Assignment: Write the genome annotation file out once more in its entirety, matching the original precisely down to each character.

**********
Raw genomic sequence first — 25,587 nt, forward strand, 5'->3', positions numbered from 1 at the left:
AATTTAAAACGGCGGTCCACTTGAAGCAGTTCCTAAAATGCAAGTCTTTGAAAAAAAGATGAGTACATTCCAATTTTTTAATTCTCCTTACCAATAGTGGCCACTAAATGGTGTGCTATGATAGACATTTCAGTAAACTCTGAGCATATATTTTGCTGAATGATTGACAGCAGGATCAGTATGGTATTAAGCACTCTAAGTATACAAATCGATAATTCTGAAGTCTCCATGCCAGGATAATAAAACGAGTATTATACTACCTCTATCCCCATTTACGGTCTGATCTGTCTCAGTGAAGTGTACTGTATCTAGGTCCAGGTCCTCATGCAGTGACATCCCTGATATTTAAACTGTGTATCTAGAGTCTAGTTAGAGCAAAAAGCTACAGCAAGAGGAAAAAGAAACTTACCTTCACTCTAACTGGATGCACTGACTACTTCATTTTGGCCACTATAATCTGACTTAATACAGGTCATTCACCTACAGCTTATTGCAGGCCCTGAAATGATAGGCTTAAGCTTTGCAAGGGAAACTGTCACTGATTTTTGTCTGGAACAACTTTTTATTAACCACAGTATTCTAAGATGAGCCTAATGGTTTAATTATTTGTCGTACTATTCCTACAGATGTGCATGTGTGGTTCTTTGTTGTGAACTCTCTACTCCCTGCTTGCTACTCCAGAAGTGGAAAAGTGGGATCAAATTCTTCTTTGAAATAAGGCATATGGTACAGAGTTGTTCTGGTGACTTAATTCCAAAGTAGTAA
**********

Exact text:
Raw genomic sequence first — 25,587 nt, forward strand, 5'->3', positions numbered from 1 at the left:
AATTTAAAACGGCGGTCCACTTGAAGCAGTTCCTAAAATGCAAGTCTTTGAAAAAAAGATGAGTACATTCCAATTTTTTAATTCTCCTTACCAATAGTGGCCACTAAATGGTGTGCTATGATAGACATTTCAGTAAACTCTGAGCATATATTTTGCTGAATGATTGACAGCAGGATCAGTATGGTATTAAGCACTCTAAGTATACAAATCGATAATTCTGAAGTCTCCATGCCAGGATAATAAAACGAGTATTATACTACCTCTATCCCCATTTACGGTCTGATCTGTCTCAGTGAAGTGTACTGTATCTAGGTCCAGGTCCTCATGCAGTGACATCCCTGATATTTAAACTGTGTATCTAGAGTCTAGTTAGAGCAAAAAGCTACAGCAAGAGGAAAAAGAAACTTACCTTCACTCTAACTGGATGCACTGACTACTTCATTTTGGCCACTATAATCTGACTTAATACAGGTCATTCACCTACAGCTTATTGCAGGCCCTGAAATGATAGGCTTAAGCTTTGCAAGGGAAACTGTCACTGATTTTTGTCTGGAACAACTTTTTATTAACCACAGTATTCTAAGATGAGCCTAATGGTTTAATTATTTGTCGTACTATTCCTACAGATGTGCATGTGTGGTTCTTTGTTGTGAACTCTCTACTCCCTGCTTGCTACTCCAGAAGTGGAAAAGTGGGATCAAATTCTTCTTTGAAATAAGGCATATGGTACAGAGTTGTTCTGGTGACTTAATTCCAAAGTAGTAA